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Offline David M Porter  
#521 Posted : 27 August 2019 07:31:55(UTC)
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Originally Posted by: Justin W Go to Quoted Post

 

 

Except that they don’t happen until October, not in September

Going by my own past experience they can happen in either of those two months, more commonly in September rather than October at least as far as my own neck of the woods is concerned. I have heard my own folks speaking many times about Indian summers in September, and like many other parts of the UK we have had our fair share of notably warm/very warm and sunny September spells going back to the early 1990s.

"Sometimes what we accept as the truth may not be the full story".

Hercule Poirot (David Suchet)

Offline DEW  
#522 Posted : 27 August 2019 08:58:37(UTC)
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Originally Posted by: David M Porter Go to Quoted Post

 

Going by my own past experience they can happen in either of those two months, more commonly in September rather than October at least as far as my own neck of the woods is concerned. I have heard my own folks speaking many times about Indian summers in September, and like many other parts of the UK we have had our fair share of notably warm/very warm and sunny September spells going back to the early 1990s.

*** Pedant Alert * ** technically a spell of unusually warm weather after summer is over, thus in October rather than September. But I suppose that anything warm in Scotland in September is unusual especially in Aberdeen 

A nice variety of names quoted in Wiki https://en.wikipedia.org/wiki/Indian_summer#Similar_phenomena - I like the Irish 'little autumn of the geese'. And of course in November it has to be the traditional 'St Martin's summer', not the american import of 'Indian summer'

It was most foule weather ... and so we went into an alehouse - Samuel Pepys
Offline David M Porter  
#523 Posted : 27 August 2019 13:55:00(UTC)
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Off-topic, but if one goes by the meteorogical definitions of when each season starts and ends, the meteorogical summer starts on 1st June and ends on 31st August. At least that is the definition that the Met Office seem to follow. I know that the astronomical summer goes on until 21st September or thenabouts.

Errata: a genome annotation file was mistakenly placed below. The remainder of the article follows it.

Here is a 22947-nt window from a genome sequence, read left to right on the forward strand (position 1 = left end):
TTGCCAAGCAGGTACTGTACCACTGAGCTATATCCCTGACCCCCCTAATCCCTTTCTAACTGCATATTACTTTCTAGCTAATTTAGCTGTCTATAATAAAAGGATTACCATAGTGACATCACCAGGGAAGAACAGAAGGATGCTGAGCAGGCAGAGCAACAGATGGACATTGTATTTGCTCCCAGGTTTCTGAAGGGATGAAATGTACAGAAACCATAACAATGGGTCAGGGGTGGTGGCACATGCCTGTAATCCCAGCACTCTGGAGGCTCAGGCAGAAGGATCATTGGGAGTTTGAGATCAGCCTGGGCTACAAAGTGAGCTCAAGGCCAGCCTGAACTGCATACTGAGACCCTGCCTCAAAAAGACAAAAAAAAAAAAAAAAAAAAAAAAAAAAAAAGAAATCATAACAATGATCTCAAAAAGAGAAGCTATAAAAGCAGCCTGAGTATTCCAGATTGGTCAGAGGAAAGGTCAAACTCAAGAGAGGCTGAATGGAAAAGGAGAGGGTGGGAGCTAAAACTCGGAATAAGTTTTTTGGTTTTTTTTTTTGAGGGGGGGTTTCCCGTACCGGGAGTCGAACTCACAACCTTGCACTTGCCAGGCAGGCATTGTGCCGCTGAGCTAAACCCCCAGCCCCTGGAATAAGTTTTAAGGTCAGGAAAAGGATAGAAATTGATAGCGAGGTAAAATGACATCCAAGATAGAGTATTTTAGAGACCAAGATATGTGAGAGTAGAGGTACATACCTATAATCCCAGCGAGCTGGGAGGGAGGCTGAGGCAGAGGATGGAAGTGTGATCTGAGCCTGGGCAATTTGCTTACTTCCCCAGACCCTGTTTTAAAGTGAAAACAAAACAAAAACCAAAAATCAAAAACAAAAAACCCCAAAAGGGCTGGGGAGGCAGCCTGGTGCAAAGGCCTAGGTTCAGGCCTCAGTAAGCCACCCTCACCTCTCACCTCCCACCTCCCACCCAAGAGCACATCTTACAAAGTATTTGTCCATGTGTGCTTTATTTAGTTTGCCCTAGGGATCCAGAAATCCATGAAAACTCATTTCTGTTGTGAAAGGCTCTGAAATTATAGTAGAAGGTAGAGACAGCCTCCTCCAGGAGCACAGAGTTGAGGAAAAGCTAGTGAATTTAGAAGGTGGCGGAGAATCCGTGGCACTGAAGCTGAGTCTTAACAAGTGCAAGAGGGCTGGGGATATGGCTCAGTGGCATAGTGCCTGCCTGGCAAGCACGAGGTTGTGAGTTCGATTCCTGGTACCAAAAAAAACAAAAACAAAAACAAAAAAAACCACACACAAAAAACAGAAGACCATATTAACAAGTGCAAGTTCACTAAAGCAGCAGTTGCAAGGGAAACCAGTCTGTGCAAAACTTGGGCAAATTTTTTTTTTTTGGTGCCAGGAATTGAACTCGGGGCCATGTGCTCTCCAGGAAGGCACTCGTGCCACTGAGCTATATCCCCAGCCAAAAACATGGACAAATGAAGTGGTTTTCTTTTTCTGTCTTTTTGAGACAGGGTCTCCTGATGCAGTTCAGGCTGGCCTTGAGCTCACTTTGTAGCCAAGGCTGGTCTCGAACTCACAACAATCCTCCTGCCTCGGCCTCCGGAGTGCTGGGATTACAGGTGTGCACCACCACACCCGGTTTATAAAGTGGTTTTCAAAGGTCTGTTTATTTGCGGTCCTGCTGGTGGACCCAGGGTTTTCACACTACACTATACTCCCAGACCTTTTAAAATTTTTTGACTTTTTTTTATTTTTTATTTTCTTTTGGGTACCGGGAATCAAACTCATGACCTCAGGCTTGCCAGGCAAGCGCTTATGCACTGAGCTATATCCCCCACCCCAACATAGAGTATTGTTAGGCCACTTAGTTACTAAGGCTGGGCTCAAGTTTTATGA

"Sometimes what we accept as the truth may not be the full story".

Hercule Poirot (David Suchet)

Offline Polar Low  
#524 Posted : 27 August 2019 18:07:35(UTC)
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Correct, I think we have to consider national variations ie s/e v n/w To be honest September here is usually a very reasonable month I think the met give much more weight to warm spells in October and November even though September is a Autumn month so technically could be called an Indian type spell. As per wicker.

 

Originally Posted by: DEW Go to Quoted Post

 

*** Pedant Alert * ** technically a spell of unusually warm weather after summer is over, thus in October rather than September. But I suppose that anything warm in Scotland in September is unusual especially in Aberdeen 

A nice variety of names quoted in Wiki https://en.wikipedia.org/wiki/Indian_summer#Similar_phenomena - I like the Irish 'little autumn of the geese'. And of course in November it has to be the traditional 'St Martin's summer', not the american import of 'Indian summer'

Online Brian Gaze  
#525 Posted : 27 August 2019 18:11:26(UTC)
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Originally Posted by: DEW Go to Quoted Post

 

*** Pedant Alert * ** technically a spell of unusually warm weather after summer is over, thus in October rather than September. But I suppose that anything warm in Scotland in September is unusual especially in Aberdeen 

A nice variety of names quoted in Wiki https://en.wikipedia.org/wiki/Indian_summer#Similar_phenomena - I like the Irish 'little autumn of the geese'. And of course in November it has to be the traditional 'St Martin's summer', not the american import of 'Indian summer'

I've also been told an Indian summer can only happen after the first widespread frost. Personally I'm not a stickler with these things because they are informal terms with various definitions. If a journalist asks me in mid September if I am prepared to refer to a very warm spell of weather as an Indian summer I am likely to say yes.